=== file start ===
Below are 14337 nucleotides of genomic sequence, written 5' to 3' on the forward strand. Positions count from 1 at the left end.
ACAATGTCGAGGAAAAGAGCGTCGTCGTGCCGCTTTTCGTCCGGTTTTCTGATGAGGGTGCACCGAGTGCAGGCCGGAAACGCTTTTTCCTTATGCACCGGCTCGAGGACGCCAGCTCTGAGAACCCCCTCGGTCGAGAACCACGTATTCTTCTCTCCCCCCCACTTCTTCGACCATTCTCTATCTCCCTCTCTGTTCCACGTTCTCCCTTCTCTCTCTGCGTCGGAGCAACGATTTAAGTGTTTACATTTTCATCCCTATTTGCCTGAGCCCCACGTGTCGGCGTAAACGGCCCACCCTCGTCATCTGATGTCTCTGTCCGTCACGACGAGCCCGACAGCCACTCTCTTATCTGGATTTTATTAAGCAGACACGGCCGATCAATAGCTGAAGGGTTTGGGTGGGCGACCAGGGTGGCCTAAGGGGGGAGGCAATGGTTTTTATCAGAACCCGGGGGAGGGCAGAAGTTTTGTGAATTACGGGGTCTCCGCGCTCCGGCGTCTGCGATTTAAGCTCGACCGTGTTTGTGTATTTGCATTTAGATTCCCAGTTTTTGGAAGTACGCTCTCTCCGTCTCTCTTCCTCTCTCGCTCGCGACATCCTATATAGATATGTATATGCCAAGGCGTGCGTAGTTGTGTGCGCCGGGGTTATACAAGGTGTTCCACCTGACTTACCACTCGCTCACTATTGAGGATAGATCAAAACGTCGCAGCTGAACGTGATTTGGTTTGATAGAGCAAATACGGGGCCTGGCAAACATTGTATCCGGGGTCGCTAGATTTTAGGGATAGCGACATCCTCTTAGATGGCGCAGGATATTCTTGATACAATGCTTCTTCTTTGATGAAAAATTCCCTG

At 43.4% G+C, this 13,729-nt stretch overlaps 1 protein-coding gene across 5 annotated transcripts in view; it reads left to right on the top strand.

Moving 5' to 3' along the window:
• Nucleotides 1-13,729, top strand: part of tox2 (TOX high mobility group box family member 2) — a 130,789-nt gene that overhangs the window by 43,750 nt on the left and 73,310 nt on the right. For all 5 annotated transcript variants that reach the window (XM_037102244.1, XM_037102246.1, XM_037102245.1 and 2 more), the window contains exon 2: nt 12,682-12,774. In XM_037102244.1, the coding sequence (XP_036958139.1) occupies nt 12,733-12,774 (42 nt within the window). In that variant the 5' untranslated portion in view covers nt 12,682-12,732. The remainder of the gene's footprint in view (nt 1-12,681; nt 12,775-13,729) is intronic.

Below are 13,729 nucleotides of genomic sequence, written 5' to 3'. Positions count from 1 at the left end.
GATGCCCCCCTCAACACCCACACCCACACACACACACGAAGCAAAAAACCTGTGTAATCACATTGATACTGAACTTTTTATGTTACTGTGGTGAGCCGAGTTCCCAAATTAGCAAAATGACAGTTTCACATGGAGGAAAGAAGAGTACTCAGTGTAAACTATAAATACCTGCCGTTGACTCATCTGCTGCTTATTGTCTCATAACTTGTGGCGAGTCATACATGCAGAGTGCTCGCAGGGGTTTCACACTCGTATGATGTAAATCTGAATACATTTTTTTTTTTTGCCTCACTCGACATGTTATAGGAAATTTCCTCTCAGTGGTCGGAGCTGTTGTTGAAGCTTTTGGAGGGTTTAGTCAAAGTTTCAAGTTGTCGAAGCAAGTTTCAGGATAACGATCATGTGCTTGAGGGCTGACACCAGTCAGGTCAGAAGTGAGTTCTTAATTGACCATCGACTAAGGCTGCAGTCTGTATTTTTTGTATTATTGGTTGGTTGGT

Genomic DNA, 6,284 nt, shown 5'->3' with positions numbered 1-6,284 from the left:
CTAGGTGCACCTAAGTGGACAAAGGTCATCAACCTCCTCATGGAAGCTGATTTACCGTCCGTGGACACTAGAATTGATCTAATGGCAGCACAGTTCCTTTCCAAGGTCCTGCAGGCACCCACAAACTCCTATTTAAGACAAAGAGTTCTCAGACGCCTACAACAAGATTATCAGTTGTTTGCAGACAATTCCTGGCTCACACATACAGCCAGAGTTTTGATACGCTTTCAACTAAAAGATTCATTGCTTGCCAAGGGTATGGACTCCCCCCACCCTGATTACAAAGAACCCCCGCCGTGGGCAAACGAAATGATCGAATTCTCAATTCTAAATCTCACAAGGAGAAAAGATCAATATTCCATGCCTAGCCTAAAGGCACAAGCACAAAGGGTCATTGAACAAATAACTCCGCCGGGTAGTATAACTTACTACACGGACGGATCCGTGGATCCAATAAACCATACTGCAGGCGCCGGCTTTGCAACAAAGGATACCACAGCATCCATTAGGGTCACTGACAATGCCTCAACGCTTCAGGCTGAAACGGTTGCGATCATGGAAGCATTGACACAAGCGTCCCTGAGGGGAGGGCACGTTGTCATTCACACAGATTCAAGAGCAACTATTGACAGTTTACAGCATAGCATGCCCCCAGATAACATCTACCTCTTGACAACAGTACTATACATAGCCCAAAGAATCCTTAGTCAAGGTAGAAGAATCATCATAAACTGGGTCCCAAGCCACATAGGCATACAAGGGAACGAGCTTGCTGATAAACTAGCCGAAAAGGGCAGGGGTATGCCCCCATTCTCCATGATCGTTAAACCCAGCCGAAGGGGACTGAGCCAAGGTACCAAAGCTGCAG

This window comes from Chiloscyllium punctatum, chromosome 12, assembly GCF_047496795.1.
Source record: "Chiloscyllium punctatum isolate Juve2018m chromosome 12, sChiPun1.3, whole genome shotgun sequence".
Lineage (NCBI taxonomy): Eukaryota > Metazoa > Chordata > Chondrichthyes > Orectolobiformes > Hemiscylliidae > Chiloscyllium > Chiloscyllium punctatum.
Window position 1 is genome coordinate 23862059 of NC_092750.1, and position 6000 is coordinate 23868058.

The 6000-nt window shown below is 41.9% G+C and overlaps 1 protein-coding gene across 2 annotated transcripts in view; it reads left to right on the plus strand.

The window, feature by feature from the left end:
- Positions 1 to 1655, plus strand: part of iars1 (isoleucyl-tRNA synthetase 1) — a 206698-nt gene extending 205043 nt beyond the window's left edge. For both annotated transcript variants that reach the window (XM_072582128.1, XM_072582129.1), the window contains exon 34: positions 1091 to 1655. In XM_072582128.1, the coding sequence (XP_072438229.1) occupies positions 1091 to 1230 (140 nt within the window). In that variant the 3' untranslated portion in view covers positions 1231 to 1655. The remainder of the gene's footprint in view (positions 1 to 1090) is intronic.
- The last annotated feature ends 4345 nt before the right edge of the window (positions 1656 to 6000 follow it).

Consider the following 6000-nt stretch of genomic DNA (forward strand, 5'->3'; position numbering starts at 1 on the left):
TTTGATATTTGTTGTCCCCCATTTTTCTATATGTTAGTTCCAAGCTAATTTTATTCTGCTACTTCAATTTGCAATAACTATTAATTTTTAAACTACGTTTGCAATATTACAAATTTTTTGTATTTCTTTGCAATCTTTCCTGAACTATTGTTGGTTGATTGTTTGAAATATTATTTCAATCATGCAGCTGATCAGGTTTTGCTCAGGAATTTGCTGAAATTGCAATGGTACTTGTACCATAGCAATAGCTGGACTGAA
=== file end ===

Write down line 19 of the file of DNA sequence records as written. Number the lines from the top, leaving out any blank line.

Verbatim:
TTTGATATTTGTTGTCCCCCATTTTTCTATATGTTAGTTCCAAGCTAATTTTATTCTGCTACTTCAATTTGCAATAACTATTAATTTTTAAACTACGTTTGCAATATTACAAATTTTTTGTATTTCTTTGCAATCTTTCCTGAACTATTGTTGGTTGATTGTTTGAAATATTATTTCAATCATGCAGCTGATCAGGTTTTGCTCAGGAATTTGCTGAAATTGCAATGGTACTTGTACCATAGCAATAGCTGGACTGAA